### Abstract

This article describes some simple steps in choosing between types of voltage references. Explanations of key parameters to use in the selection process between series- and shunt-type voltage references are presented.

### Series Reference

A series reference has three terminals: V_{IN}, V_{OUT}, and GND. Though similar in concept to a linear voltage regulator, it is designed for lower current and higher accuracy. A series reference operates in series with the load (Figure 1), and can be regarded as a voltage-controlled resistance between the V_{IN} and V_{OUT} terminals. It regulates by adjusting its internal resistance such that V_{IN} minus the drop across the internal resistance equals the reference voltage at V_{OUT}. Because current flow is necessary to generate a voltage drop, the device draws a small quiescent current to ensure regulation when the load is removed. Series references have the following characteristics:

- The power-supply voltage (V
_{CC}) must be high enough to allow a voltage drop across the internal resistance, but not high enough to damage the reference IC. - The IC and its package must handle power dissipation in the series pass element.
- With no load current, the only source of power dissipation is the reference IC's quiescent current.
- Series references generally have a better initial tolerance and temperature coefficient than do shunt references.

### Design Equations for the Series Reference

A series reference design is fairly easy. Just make sure the input voltage and power dissipation are within the maximums specified for the IC:

P_SER = (V_{SUP} - V_{REF})IL + (V_{SUP} × I_{Q})

For a series reference, the worst-case power dissipation occurs for maximum power-supply voltage and maximum load:

WC_P_SER = (V_{MAX} - V_{REF})IL_{MAX} + (V_{MAX} × I_{Q})

where:

P_SER = power in series reference

V_{SUP} = power-supply voltage

V_{REF} = reference output voltage

IL = load current

I_{Q} = reference quiescent current

WC_P_SER = worst-case power in series reference

V_{MAX} = maximum power-supply voltage

IL_{MAX} = maximum load current

### Shunt Reference

A shunt reference has two terminals, OUT and GND. It is similar in concept to a zener diode, but has much better specifications. Like a zener diode, it requires an external resistor and operates in parallel with its load (Figure 2). It can be regarded as a voltage-controlled current source between the OUT and GND terminals. Regulation is achieved by adjusting the current level so that V_{SUPPLY} minus the drop across R1 equals the reference voltage at OUT. As an alternate description, the shunt reference maintains a constant voltage at OUT by forcing the sum of load current and current through the reference to be constant. Shunt references have these characteristics:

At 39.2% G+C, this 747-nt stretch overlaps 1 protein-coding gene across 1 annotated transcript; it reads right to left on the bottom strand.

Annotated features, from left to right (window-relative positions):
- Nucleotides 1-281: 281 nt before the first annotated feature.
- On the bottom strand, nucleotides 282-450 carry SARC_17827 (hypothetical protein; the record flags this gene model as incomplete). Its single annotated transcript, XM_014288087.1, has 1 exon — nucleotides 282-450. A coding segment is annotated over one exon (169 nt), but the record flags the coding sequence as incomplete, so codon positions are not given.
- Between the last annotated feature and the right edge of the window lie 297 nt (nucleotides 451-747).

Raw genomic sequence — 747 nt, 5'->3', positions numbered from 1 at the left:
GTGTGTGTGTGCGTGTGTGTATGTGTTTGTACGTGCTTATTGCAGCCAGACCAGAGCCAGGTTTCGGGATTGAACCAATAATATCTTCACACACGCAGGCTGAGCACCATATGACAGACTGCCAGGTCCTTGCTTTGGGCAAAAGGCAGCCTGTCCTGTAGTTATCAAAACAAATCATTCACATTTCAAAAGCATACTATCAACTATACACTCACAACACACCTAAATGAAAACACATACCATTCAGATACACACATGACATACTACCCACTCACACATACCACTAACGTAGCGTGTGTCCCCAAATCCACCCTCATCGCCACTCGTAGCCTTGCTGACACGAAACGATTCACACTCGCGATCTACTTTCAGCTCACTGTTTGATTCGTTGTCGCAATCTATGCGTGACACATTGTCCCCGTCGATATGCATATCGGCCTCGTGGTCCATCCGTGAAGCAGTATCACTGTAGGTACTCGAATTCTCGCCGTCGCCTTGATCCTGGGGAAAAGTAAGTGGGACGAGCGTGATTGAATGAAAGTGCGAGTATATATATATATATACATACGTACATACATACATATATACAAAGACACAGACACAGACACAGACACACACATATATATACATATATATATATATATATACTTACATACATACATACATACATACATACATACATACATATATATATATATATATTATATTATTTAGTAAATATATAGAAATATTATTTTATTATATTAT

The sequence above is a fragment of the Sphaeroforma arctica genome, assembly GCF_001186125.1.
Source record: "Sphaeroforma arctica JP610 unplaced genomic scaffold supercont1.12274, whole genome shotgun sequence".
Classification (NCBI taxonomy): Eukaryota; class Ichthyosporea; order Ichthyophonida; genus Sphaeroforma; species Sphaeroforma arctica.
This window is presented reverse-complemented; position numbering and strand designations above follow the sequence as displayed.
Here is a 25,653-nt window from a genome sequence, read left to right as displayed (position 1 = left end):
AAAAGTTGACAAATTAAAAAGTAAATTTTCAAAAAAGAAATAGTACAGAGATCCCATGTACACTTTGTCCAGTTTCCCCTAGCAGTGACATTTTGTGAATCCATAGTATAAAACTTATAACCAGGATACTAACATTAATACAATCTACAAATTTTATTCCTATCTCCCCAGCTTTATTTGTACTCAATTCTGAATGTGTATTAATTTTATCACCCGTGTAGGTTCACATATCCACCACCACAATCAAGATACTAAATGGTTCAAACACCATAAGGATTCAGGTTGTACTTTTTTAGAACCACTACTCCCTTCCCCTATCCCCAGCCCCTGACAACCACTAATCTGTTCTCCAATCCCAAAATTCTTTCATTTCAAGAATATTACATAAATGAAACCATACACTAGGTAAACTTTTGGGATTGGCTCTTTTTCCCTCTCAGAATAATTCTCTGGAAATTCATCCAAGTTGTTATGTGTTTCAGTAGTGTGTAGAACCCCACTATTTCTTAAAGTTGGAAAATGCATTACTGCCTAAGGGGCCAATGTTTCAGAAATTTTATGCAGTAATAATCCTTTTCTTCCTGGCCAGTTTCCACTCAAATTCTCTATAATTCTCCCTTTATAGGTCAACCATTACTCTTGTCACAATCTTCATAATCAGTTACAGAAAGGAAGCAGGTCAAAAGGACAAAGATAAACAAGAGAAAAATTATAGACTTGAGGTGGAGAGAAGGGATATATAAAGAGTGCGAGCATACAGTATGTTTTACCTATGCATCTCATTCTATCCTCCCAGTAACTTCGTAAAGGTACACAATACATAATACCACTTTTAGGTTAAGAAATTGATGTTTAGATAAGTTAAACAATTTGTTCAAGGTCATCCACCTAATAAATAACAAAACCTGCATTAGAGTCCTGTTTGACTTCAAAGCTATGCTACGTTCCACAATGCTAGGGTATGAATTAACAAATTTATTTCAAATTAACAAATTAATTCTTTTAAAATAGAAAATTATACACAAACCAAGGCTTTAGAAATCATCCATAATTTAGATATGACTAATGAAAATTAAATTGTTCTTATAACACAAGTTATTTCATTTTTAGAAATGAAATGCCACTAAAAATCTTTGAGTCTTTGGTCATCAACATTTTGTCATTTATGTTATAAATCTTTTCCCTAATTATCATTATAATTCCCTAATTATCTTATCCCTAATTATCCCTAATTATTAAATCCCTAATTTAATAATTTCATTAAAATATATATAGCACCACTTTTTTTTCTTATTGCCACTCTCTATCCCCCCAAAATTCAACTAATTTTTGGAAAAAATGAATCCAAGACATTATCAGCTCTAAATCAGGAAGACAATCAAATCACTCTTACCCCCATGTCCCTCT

- Given an R1 appropriately sized for power dissipation, the shunt reference imposes no limit on the maximum power-supply voltage.
- The power supply delivers the same maximum current regardless of load. Supply current flows through load and reference, dropping just the right voltage across R1 to maintain the OUT reference voltage.
- As a simple 2-terminal device, the shunt regulator can be used in novel circuit configurations such as negative regulators, floating regulators, clipping circuits, and limiting circuits.
- Shunt references generally have lower operating currents than do series references.

### Design Equations for the Shunt Reference

A shunt reference design is somewhat more difficult because you must calculate the external resistor value. That value (R1) must ensure that its voltage drop due to reference and load currents equals the difference between supply voltage and reference voltage. R1 must be calculated at minimum supply voltage and maximum load current to ensure operation under this worst-case condition. The following equations calculate the value and power dissipation of R1, and power dissipation in the shunt reference (Figure 3).

R1 = (V_{MIN} - V_{REF})/(I_{MO} + IL_{MAX})

The current and power dissipation in R1 depend only on the power-supply voltage. Load current has no effect, because the sum of currents through load and reference is constant:

I_R1 = (V_{SUP} - V_{REF})/R1

P_R1 = (V_{SUP} - V_{REF})^{2}/R1

P_SHNT = V_{REF}(I_{MO} + I_R1 - IL)

The worst-case conditions are maximum power-supply voltage and no load:

WC_I_R1 = (V_{MAX} - V_{REF})/R1

WC_P_R1 = (V_{MAX} - V_{REF})^{2}/R1

WC_P_SHNT = V_{REF}(I_{MO} + WC_I_R1)

or

WC_P_SHNT = V_{REF}(I_{MO} + (V_{MAX} - V_{REF})/R1)

where:

R1 = external resistor

I_R1 = current flowing through R1

P_R1 = power dissipation in R1

P_SHNT = power dissipation in shunt reference

V_{MIN} = minimum power-supply voltage